Saturday, February 10, 2007

The Real Presence and Modernity

In This is My Body, Hermann Sasse notes that Lutherans, at nearly all points in their history, have been tempted to abandon their adherence to the Real Presence in the Sacrament of the Altar. Even Melanchthon succumbed to this temptation after Luther’s death, as he sought to harmonize the Lutheran position with Calvin’s theology of the sacrament. Although his compromises were eventually rejected by the Formula of Concord, which affirmed Luther’s belief that “in the Holy Supper the body and blood of Christ are truly and essentially present and are truly distributed and received with the bread and wine”, the controversy never went away. In the European situation, the debate over the Real Presence would arise whenever churchmen and politicians sought to merge the Reformed and Lutheran churches. Such ecumenical considerations have also played a role in America, as evidenced by full communion agreements negotiated by the ELCA. But part of the motivation for ditching the Real Presence has also come from rationalists who argue that “modern man” cannot tolerate this absurd doctrine, which is supposedly a stumbling block to faith. It is undoubtedly true that the Zwinglian approach, which regards the bread and wine as nothing more that signs of Christ’s body and blood, is more palatable to the modern scientific mind. But while reading This is My Body, it occurred to me that, in at least two respects, the Lutheran doctrine is actually more in tune with current theological and intellectual trends than the Reformed position.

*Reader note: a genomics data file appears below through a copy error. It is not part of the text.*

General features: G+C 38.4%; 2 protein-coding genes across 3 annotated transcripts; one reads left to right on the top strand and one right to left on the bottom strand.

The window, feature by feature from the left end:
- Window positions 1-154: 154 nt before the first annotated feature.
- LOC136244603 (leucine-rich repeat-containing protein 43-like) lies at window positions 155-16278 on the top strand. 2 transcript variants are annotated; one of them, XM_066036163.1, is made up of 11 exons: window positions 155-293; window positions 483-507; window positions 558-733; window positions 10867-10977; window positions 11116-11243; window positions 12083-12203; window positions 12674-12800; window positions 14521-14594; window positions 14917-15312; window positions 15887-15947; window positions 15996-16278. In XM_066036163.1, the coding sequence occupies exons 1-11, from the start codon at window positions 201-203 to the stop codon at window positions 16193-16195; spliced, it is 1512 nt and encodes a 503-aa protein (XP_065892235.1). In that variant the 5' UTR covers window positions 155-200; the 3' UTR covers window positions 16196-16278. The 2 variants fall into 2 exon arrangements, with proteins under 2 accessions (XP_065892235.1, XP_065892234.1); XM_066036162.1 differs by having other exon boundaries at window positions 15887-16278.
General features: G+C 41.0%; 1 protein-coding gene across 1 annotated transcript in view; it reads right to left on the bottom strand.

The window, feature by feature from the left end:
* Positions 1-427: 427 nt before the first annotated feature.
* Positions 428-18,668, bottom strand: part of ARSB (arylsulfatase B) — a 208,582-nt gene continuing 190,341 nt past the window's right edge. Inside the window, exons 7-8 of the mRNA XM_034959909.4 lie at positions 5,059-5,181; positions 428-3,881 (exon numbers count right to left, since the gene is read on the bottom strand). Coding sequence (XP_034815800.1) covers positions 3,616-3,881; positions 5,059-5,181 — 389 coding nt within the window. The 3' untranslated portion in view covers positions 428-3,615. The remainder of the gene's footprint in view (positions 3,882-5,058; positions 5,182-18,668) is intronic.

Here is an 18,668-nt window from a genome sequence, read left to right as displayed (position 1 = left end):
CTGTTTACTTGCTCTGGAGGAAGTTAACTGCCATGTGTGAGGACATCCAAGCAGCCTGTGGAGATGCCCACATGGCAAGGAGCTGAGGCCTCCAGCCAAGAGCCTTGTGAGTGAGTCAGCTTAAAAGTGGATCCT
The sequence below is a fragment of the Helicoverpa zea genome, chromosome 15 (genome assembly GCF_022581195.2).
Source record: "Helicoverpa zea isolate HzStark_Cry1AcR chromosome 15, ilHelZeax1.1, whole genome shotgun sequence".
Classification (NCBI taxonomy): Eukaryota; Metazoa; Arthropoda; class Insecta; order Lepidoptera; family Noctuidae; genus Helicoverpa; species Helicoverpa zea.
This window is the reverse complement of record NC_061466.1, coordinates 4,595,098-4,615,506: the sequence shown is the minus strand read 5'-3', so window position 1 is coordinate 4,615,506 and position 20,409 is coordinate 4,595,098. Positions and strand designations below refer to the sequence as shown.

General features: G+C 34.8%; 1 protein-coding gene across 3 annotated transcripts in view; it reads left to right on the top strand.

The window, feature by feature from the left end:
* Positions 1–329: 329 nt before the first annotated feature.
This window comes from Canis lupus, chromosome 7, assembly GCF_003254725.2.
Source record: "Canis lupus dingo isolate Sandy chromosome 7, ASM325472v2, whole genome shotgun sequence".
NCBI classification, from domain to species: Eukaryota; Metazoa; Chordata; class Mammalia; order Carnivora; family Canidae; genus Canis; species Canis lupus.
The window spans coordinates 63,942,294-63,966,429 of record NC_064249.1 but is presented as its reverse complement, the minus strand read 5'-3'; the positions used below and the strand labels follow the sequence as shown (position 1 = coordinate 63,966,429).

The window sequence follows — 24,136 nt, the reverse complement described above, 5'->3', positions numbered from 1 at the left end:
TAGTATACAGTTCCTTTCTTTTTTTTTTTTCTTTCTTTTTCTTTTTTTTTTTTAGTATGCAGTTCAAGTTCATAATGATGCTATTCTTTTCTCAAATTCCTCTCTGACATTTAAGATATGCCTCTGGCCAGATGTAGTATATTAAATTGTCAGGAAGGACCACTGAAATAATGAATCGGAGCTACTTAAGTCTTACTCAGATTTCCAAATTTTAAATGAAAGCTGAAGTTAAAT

First concerns the flesh/spirit dualism that was central to Zwingli’s understanding of the sacrament. In the Marburg Colloquy (which is reproduced in Sasse’s book), Zwingli and his ally Oecolampadius return time and time again to John 6:63: “It is the spirit that quickeneth, the flesh profiteth nothing.” For them, it is axiomatic that “spirit can only be influenced by spirit.” Thus the tangible elements – the bread and wine – are essentially worthless, since they can only feed the body, not the soul. As Sasse writes, “of all the absurdities which Zwingli found in Luther’s doctrine on the sacrament there was none greater or more dangerous than the idea that a bodily eating can help the soul… Such an idea seemed to be a violation of the spiritual character of Christianity.” For Zwingli, Christianity is a spiritual affair in which our bodies are mere spectators. Thus, the Reformed churches teach that the Supper only involves the “spiritual eating of faith” (As Oecolampadius said at Marburg, “As we have the spiritual eating, why should there be any need for bodily eating?”).

Luther’s position is very different. In response to Zwingli’s persistent claims that the “flesh profiteth nothing”, Luther asserts that “I do not know of any God except Him who was made flesh. And there is no other God who could save us”. Luther is capable of distinguishing between spirit and flesh, but he never separates them for fear that the reality of the Incarnation will be compromised. Thus, “the idea that the sacrament is meant for the whole man, body and soul, is one of the fundamental elements of Luther’s doctrine of the Supper… Luther knew that according to Holy Scripture not only the human soul, but also the human body, is the object of God’s redemption.” (Sasse, 184, 186).

I would argue that Luther’s refusal to radically separate the soul from the body is more consistent with our current scientific understanding of the body, as well as modern theological approaches to our corporeality, then the Reformed dualism. It is also more Biblical. As Sasse points out, the separation of body and soul is really a Platonic concept that has no foundation in the Scriptures. This type of dualism has fallen out of favor today, not only among scientists, but among those who advocate a holistic approach to human body. Thus, I suspect that Luther’s position on the Real Presence would be appealing to many “moderns” who reject an other-worldly spirituality. It is the Lutheran contention that Christ incarnate comes to us in the lowly things of this world - bread, wine, and water.